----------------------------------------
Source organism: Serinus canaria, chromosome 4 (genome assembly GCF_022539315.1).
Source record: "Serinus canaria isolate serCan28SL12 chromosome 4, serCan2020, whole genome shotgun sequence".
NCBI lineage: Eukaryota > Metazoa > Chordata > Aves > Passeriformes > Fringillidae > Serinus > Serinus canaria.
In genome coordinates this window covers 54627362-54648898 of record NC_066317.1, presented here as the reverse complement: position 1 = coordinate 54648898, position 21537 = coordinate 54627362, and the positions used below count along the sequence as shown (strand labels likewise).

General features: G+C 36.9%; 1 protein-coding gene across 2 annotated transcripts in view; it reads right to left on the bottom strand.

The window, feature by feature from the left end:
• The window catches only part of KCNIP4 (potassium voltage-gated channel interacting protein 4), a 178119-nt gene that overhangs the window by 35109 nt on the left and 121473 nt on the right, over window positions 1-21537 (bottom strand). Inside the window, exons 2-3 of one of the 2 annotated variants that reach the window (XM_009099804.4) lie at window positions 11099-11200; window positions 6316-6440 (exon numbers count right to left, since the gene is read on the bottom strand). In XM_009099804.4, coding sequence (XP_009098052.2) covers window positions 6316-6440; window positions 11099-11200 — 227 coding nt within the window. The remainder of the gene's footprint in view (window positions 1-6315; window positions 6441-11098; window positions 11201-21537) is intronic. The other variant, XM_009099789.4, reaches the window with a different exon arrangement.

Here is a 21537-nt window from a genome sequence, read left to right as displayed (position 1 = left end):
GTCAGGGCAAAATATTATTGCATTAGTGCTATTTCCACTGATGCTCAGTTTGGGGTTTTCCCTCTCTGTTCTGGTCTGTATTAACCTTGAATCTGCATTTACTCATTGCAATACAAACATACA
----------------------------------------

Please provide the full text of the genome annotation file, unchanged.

Source organism: Serinus canaria, chromosome 4 (genome assembly GCF_022539315.1).
Source record: "Serinus canaria isolate serCan28SL12 chromosome 4, serCan2020, whole genome shotgun sequence".
NCBI lineage: Eukaryota > Metazoa > Chordata > Aves > Passeriformes > Fringillidae > Serinus > Serinus canaria.
In genome coordinates this window covers 54627362-54648898 of record NC_066317.1, presented here as the reverse complement: position 1 = coordinate 54648898, position 21537 = coordinate 54627362, and the positions used below count along the sequence as shown (strand labels likewise).

General features: G+C 36.9%; 1 protein-coding gene across 2 annotated transcripts in view; it reads right to left on the bottom strand.

The window, feature by feature from the left end:
• The window catches only part of KCNIP4 (potassium voltage-gated channel interacting protein 4), a 178119-nt gene that overhangs the window by 35109 nt on the left and 121473 nt on the right, over window positions 1-21537 (bottom strand). Inside the window, exons 2-3 of one of the 2 annotated variants that reach the window (XM_009099804.4) lie at window positions 11099-11200; window positions 6316-6440 (exon numbers count right to left, since the gene is read on the bottom strand). In XM_009099804.4, coding sequence (XP_009098052.2) covers window positions 6316-6440; window positions 11099-11200 — 227 coding nt within the window. The remainder of the gene's footprint in view (window positions 1-6315; window positions 6441-11098; window positions 11201-21537) is intronic. The other variant, XM_009099789.4, reaches the window with a different exon arrangement.

Here is a 21537-nt window from a genome sequence, read left to right as displayed (position 1 = left end):
GTCAGGGCAAAATATTATTGCATTAGTGCTATTTCCACTGATGCTCAGTTTGGGGTTTTCCCTCTCTGTTCTGGTCTGTATTAACCTTGAATCTGCATTTACTCATTGCAATACAAACATACA